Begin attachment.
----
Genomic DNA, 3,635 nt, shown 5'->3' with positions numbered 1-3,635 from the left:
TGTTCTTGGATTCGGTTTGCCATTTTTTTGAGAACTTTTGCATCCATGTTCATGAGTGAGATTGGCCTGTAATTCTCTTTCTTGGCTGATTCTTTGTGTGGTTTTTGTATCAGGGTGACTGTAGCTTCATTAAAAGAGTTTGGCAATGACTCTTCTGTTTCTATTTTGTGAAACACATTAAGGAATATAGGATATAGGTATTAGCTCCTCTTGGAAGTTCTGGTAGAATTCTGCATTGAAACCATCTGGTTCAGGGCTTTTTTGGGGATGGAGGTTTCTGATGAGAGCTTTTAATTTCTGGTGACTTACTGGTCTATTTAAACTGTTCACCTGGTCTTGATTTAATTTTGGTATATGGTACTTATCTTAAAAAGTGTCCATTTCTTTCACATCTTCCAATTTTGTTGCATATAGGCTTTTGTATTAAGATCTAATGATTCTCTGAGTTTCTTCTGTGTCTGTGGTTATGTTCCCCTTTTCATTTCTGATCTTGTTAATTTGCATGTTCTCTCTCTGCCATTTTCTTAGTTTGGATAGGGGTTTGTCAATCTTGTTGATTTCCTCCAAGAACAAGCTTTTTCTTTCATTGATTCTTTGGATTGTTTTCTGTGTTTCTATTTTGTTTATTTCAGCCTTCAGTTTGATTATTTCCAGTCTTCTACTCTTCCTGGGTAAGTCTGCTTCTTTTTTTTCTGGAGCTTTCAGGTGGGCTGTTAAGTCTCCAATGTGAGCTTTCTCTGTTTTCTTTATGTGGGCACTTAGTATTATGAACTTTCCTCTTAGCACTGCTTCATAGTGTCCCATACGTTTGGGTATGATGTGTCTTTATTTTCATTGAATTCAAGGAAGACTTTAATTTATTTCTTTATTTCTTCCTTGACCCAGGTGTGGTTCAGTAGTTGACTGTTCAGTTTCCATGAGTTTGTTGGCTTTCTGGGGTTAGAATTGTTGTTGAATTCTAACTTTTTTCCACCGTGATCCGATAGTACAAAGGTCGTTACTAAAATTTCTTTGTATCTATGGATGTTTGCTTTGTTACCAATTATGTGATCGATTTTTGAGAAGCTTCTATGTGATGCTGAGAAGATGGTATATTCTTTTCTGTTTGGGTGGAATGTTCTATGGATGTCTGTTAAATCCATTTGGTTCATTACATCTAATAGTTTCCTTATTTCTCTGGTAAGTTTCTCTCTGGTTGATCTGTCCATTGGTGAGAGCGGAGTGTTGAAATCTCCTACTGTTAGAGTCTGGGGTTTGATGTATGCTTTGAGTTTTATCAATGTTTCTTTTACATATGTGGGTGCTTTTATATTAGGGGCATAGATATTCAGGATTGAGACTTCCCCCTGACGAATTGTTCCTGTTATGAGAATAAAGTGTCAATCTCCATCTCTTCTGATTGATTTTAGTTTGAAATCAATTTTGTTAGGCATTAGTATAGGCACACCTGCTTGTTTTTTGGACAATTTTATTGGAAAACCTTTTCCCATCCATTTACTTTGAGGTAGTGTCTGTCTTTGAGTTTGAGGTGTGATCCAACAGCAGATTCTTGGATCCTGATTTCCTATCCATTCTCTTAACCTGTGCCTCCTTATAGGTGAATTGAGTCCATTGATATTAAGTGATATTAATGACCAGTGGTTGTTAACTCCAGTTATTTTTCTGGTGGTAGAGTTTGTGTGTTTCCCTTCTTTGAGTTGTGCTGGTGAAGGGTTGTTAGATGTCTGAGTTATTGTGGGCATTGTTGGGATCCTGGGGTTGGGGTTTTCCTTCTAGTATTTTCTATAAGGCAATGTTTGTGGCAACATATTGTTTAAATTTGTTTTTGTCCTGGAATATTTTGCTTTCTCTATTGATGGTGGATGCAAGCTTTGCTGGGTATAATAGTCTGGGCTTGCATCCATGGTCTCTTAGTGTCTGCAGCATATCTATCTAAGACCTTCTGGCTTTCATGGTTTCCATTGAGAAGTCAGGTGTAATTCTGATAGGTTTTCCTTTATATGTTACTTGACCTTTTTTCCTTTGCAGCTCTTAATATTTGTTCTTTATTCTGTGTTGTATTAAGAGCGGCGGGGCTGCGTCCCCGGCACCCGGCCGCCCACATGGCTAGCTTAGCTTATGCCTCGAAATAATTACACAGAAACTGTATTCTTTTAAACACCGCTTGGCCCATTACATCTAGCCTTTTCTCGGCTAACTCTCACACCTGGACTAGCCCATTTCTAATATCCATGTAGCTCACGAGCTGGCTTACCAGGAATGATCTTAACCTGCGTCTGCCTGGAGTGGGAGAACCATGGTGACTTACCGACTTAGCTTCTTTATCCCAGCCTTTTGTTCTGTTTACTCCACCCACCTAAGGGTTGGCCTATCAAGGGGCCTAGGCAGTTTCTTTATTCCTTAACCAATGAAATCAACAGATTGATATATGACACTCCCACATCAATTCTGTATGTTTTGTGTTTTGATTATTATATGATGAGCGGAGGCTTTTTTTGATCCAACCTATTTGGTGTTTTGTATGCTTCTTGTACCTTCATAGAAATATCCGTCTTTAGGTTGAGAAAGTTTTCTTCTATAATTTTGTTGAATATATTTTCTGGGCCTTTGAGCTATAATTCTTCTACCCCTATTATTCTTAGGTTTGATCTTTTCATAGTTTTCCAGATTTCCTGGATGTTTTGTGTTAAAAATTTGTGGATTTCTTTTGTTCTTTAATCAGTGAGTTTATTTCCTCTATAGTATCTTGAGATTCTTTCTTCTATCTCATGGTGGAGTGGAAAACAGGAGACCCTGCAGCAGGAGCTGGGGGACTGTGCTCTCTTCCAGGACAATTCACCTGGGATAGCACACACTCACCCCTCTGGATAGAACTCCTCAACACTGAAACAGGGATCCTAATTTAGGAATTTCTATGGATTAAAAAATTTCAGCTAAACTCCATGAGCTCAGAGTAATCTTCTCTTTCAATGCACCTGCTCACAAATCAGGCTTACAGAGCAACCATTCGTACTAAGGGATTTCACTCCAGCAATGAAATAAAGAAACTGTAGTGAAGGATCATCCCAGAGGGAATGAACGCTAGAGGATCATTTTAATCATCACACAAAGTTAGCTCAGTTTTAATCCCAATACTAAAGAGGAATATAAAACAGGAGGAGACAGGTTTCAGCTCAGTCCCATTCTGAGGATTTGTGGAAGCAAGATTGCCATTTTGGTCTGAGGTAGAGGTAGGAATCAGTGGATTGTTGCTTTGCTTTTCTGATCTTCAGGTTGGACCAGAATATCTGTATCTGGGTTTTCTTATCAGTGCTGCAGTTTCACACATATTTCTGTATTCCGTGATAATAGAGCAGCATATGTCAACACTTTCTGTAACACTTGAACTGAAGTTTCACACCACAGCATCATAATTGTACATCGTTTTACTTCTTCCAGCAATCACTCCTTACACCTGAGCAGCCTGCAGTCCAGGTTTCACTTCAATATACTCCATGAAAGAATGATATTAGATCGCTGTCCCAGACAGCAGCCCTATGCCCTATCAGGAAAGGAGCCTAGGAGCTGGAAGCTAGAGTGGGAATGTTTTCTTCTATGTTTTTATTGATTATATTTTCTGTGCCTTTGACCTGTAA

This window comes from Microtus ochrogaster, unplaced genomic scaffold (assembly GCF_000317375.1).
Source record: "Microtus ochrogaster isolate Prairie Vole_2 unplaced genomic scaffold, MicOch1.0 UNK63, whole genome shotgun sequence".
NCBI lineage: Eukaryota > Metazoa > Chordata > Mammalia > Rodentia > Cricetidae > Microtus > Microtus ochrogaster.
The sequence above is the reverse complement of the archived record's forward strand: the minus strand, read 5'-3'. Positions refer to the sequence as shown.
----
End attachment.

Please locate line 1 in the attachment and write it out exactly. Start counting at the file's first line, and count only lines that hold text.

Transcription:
Genomic DNA, 3,635 nt, shown 5'->3' with positions numbered 1-3,635 from the left: